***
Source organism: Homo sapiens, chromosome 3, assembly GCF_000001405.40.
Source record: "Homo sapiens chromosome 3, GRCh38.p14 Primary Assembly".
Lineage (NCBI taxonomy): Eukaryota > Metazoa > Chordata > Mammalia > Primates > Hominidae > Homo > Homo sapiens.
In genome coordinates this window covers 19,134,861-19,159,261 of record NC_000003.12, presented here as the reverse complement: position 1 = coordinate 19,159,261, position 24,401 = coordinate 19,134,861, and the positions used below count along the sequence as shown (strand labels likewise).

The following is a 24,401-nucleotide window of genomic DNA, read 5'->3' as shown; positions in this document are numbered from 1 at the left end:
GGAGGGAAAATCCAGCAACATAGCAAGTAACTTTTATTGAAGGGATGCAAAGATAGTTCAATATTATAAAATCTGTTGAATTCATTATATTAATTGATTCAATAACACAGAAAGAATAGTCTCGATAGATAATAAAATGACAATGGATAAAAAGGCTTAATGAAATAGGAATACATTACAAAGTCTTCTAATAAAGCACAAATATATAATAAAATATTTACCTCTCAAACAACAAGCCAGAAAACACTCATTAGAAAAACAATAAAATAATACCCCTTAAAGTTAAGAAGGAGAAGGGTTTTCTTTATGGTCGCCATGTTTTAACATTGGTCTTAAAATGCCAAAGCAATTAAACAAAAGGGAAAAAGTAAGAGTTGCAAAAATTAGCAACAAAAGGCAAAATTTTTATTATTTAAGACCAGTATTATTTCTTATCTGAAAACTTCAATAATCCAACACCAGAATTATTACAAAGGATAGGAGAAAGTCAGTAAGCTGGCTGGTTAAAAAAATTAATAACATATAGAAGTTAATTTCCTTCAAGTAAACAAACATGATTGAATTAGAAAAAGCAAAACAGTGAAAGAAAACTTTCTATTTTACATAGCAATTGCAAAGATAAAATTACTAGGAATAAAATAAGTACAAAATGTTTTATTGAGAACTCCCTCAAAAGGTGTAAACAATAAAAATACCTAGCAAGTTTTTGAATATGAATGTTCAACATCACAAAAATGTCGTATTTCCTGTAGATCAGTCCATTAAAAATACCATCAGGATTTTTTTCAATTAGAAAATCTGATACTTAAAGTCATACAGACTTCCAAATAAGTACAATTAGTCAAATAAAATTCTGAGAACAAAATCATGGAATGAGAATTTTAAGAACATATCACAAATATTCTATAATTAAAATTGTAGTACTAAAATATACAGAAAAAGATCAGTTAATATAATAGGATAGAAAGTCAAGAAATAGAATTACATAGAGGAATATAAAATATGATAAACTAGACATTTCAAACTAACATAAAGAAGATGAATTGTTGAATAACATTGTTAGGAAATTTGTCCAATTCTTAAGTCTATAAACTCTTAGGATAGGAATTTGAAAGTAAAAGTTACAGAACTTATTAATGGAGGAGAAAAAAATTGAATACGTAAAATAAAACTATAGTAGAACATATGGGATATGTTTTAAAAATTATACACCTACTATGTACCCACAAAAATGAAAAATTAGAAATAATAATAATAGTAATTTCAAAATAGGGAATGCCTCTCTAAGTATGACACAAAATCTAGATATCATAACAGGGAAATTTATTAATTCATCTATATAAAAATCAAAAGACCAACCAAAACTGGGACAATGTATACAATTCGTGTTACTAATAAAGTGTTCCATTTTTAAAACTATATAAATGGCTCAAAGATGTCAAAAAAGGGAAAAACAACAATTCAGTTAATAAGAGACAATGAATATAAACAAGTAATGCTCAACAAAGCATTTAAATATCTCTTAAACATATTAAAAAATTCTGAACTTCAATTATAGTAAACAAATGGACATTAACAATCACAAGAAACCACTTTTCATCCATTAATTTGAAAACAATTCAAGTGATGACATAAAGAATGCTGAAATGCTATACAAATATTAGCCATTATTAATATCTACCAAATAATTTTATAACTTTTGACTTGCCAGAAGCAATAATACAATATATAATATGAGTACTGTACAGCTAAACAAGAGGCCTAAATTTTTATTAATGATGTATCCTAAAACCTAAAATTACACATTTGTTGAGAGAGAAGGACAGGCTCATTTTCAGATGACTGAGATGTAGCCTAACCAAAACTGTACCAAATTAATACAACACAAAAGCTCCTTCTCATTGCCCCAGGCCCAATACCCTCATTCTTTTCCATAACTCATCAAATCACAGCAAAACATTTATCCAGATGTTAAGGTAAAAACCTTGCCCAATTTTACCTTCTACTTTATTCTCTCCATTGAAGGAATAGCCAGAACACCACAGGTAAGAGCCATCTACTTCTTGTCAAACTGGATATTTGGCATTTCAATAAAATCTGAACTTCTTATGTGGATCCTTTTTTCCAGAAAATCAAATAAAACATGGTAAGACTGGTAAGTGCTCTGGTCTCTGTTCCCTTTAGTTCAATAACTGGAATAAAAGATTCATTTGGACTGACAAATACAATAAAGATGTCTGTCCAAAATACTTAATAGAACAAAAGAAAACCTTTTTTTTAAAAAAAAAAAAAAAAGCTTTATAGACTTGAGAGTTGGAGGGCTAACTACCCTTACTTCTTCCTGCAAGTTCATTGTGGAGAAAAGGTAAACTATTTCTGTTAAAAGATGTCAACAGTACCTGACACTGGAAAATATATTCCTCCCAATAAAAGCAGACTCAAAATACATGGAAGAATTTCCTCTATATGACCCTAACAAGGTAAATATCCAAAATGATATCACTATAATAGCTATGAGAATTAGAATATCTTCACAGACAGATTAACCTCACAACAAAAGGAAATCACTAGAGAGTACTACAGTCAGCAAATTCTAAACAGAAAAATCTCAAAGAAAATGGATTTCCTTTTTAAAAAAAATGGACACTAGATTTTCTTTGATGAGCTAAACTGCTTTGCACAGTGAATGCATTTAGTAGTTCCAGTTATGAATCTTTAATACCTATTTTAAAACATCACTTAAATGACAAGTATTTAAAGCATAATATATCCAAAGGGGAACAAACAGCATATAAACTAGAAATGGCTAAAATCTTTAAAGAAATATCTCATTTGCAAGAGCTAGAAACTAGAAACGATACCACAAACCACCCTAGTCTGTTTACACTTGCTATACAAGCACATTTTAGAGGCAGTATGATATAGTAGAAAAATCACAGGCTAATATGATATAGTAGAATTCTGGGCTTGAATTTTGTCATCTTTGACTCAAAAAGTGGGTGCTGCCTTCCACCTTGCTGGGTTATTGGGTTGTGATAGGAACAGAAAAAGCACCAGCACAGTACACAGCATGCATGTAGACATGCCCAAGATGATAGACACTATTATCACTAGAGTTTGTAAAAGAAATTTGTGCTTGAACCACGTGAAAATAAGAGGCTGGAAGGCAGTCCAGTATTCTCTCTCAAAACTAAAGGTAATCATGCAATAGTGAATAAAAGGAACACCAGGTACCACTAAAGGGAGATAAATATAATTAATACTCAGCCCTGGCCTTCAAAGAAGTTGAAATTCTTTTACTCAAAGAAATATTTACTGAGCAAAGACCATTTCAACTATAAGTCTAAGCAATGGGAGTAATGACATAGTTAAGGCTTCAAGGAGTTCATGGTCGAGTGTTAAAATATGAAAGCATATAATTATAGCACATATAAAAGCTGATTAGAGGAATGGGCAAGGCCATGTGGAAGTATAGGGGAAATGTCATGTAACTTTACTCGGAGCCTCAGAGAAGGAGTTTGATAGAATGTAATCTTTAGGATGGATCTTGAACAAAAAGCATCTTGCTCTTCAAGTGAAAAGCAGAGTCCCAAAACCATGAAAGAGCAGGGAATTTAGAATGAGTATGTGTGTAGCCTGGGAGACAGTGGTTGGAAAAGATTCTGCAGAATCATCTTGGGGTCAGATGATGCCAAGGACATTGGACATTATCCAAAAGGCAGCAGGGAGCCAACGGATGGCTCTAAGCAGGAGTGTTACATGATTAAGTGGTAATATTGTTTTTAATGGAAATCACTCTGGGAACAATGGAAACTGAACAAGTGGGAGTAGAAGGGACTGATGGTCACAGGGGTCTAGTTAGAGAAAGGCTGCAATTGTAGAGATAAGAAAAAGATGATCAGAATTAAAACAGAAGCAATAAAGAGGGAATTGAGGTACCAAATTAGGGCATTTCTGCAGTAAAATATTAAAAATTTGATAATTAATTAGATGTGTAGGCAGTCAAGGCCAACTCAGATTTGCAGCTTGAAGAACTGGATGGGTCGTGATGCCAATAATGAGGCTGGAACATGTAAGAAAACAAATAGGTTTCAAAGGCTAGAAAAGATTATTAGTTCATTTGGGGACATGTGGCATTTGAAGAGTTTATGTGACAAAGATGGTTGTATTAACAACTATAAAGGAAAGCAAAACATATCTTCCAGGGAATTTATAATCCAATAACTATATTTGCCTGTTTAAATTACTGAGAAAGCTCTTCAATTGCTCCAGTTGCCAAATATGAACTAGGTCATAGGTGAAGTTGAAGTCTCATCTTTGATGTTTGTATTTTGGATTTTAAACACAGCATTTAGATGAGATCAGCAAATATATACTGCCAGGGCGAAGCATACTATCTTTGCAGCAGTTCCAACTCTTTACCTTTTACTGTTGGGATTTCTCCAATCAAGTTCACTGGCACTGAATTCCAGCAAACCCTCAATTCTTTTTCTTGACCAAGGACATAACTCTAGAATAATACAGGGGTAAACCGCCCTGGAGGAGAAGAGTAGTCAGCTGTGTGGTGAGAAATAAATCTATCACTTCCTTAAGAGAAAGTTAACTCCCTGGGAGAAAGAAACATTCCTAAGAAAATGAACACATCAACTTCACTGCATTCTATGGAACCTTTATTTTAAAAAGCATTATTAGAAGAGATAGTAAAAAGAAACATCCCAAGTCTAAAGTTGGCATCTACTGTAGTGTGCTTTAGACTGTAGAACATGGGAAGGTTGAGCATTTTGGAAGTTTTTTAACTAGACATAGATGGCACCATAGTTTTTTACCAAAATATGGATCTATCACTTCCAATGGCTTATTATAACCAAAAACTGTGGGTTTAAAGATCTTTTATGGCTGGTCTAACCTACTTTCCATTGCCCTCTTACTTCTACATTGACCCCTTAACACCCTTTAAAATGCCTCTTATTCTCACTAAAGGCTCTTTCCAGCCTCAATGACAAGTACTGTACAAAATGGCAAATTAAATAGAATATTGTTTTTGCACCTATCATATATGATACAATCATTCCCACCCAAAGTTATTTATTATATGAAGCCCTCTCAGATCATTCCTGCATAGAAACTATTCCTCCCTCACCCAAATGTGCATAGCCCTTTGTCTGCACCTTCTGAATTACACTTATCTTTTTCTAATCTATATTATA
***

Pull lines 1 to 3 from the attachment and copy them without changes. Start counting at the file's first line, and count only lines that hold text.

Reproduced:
Source organism: Homo sapiens, chromosome 3, assembly GCF_000001405.40.
Source record: "Homo sapiens chromosome 3, GRCh38.p14 Primary Assembly".
Lineage (NCBI taxonomy): Eukaryota > Metazoa > Chordata > Mammalia > Primates > Hominidae > Homo > Homo sapiens.